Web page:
Hugo’s story: Running For My Sister

Hugo’s story: Running For My Sister

Some people are clearly born runners; their long legs bound gracefully over concrete, one long limbed extension after another, a serene look of ease on their fair, unclammy face. They glide past you on the street as silent and fast as an archer’s release. Sadly for the majority of us this is not the case. The rest of us huff and puff our way across cracked pavement and over ungainly tree roots. Brows sweat profusely and headphones are imperative to block out the slap slap of flipper-flat foot on tarmac and mud.

Haile Gebrselassie I am not. There is no denying that I am firmly ensconced in this second category of runners. My stumpy legs belie my height and my hobbit-like feet make dumbo look like a ballerina.

I can’t pretend that it was my intention to ever compete in the marathon, it was not something that had previously crossed my mind and it was only due to a miscommunication with my over-eager sister that I got mixed up in the whole thing in the first place.

I was naturally tentative to start with, and my mind conjured seemingly watertight excuses as to why I shouldn’t take part: “Shouldn’t you be concentrating on your new job?” “Pounding those concrete streets is going to wreak havoc on your knees.” “Do you even realise how long 26.2 miles is?’’. However, by the end of September, largely thanks to the advice and enthusiasm of Back Up, those excuses had run dry and I filled in my application form.

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Hugo taking a pit stop during his training!

Once I had been accepted to run on behalf of the charity the first few weeks were full of encouragement, advice and the occasional ‘you wouldn’t get me doing that’. I filled out the paperwork but my training wasn’t due to start until the first week of January. What better excuse was there than that to make the most of the festive period and eat and drink to my heart’s content? And so it was that on the January 3rd (the 1st and 2nd were bank holidays before you ask) I set off on my first run of the year – full of vim and fervour for the open roads and perhaps a few pounds more Hugo than when I had signed up.

The first few runs didn’t seem too bad, I was following a training regime downloaded from the internet that called itself ‘Running your first Marathon’ which put special emphasis on rest days and eating enough carbohydrates to fuel your body, two things that come very naturally to me. The hardest part of these first sessions was undoubtedly the winter chill that had settled on South West London. The biting cold  claws at any uncovered patch of flesh and reminds you every morning how easy it would be to just stay in bed. My brand new, hi-tech running trainers, with their extra breathable flyknit weave fabric and their durable yet malleable polyurethane foam soles, were no match for the nippy gust that freezes toes.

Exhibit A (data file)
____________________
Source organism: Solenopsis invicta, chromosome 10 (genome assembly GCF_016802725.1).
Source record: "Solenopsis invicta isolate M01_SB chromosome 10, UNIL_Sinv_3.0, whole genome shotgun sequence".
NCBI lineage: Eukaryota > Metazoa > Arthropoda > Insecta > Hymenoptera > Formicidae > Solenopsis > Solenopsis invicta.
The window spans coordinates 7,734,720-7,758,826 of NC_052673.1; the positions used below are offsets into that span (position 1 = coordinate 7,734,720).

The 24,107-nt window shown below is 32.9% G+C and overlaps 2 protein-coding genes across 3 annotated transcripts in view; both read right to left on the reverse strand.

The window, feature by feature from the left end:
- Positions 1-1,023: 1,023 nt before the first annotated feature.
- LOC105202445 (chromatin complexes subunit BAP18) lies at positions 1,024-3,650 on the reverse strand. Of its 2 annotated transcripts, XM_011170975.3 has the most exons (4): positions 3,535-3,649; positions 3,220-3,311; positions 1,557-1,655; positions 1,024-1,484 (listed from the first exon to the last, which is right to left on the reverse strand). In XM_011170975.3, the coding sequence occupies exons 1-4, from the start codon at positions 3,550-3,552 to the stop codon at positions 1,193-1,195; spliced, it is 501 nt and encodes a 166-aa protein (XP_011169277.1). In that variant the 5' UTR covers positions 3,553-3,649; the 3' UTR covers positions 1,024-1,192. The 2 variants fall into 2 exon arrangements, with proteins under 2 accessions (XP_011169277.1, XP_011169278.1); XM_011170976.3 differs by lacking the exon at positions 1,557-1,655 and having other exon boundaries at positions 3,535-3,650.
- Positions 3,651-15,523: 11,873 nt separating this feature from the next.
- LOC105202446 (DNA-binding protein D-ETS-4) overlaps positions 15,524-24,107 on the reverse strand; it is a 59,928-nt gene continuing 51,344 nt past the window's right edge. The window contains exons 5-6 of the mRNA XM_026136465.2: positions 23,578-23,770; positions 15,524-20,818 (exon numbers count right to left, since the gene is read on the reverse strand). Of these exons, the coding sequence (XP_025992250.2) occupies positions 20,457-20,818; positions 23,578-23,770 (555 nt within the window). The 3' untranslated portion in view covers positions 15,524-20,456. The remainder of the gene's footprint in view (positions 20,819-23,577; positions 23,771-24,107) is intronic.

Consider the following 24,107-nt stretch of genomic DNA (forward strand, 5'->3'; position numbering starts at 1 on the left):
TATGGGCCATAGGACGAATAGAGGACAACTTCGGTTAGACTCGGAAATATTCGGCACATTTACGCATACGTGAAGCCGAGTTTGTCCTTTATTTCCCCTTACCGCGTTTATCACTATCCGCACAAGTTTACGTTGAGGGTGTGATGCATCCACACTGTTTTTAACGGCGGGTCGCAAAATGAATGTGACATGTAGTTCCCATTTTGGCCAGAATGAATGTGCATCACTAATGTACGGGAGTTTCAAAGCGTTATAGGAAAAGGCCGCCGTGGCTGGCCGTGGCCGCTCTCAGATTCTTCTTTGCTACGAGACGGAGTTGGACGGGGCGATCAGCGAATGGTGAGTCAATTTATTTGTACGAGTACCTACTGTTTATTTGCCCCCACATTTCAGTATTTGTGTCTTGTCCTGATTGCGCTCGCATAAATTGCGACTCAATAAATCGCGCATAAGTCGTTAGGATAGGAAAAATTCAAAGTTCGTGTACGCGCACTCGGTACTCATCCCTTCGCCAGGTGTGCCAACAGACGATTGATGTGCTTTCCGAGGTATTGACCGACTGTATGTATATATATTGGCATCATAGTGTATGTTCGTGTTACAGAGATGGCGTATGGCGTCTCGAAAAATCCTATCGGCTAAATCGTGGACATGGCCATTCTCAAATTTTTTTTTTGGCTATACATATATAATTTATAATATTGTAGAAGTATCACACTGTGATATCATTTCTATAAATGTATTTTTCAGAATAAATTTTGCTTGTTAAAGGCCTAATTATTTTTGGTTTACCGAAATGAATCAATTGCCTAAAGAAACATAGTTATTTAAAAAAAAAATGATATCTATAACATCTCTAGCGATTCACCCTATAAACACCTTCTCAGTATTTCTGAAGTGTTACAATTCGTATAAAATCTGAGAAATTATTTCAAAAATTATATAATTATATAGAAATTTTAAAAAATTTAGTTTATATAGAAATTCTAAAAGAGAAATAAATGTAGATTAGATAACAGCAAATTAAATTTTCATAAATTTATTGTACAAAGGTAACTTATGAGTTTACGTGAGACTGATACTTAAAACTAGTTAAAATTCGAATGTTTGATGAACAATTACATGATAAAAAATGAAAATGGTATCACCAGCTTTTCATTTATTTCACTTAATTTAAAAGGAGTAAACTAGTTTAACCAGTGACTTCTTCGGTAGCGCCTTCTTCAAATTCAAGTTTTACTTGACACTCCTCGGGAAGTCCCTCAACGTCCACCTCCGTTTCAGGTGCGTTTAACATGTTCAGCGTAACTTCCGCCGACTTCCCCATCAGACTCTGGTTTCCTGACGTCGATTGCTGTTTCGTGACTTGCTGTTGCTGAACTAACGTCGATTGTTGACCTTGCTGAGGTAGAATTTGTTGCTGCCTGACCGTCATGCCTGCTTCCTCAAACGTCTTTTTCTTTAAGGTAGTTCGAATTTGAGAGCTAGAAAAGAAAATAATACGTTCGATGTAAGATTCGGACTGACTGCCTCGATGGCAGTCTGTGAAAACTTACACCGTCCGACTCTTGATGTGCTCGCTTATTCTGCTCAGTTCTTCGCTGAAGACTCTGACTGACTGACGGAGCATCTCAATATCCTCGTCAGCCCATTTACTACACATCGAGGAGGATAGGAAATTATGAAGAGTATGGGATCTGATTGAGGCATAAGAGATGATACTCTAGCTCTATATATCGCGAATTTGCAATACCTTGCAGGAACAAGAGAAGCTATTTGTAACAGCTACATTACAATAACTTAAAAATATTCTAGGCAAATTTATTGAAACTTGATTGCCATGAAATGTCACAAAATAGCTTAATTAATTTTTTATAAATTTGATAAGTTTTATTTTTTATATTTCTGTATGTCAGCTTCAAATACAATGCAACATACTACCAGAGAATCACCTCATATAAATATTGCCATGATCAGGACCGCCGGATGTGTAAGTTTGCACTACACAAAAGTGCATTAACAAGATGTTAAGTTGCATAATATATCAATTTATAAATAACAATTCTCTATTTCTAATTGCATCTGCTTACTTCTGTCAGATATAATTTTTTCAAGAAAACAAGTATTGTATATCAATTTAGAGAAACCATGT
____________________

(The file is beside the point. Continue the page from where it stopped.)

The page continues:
The reason that I am putting myself through all of this is simple: to do what I can to raise money for a charity that I know first hand makes a huge difference. The effect that a spinal cord injury has is devastating.

Six years ago my sister fell from a balcony and broke her back, which left her completely paralysed from the waist down. She spent weeks in a coma, followed by further months in hospital. The moment she was able to put her mind to her future, Back Up was there. They taught her everything there was to know about life in a wheelchair, from the skills that it takes to cover the unprepared high streets to how to educate people about life with a spinal cord injury.

Back Up were there when Sophie finished her rehabilitation, guiding her at every turn. The charity set her up on a trip to Colorado to try sit skiing for the first time and now she is competing to represent Great Britain at the next Paralympics. The work they do is immeasurable. That is why I am so proud to be helping out in my small fashion by lumbering my way around the streets of London.

So the weeks go by and the runs get longer and harder.  My fundraising page, that I check daily, sounds out the countdown in its jovial comic sans typeface. At the time of writing the big day is 60 days off and moral is high. The generosity of friends, family and even those who don’t know me but have been kind enough to donate, has blown me away and I am so grateful that they have given me this opportunity to help raise money in order to support those in need of Back Up’s services.

The weather is slowly improving and I no longer finish my pre-work runs under a cloak of darkness. A pesky muscle strain has slowed my progress over the last 5 days but with any luck the cocktail of anti-inflammatories and ice spray will see that it does not tarnish my ambitions. I still have a long way to go and who knows what obstacles will be placed in my path over the next couple of months. One thing is for certain, however, that Back Up will be with me throughout, just as they have been there for so many.

To help Hugo reach his fundraising goal, click here to make a donation. If you would like to register your interest for our London Marathon 2018 team, please contact Alex (Alexandra@backuptrust.org.uk) for more information or click here to see our other running/pushing challenges.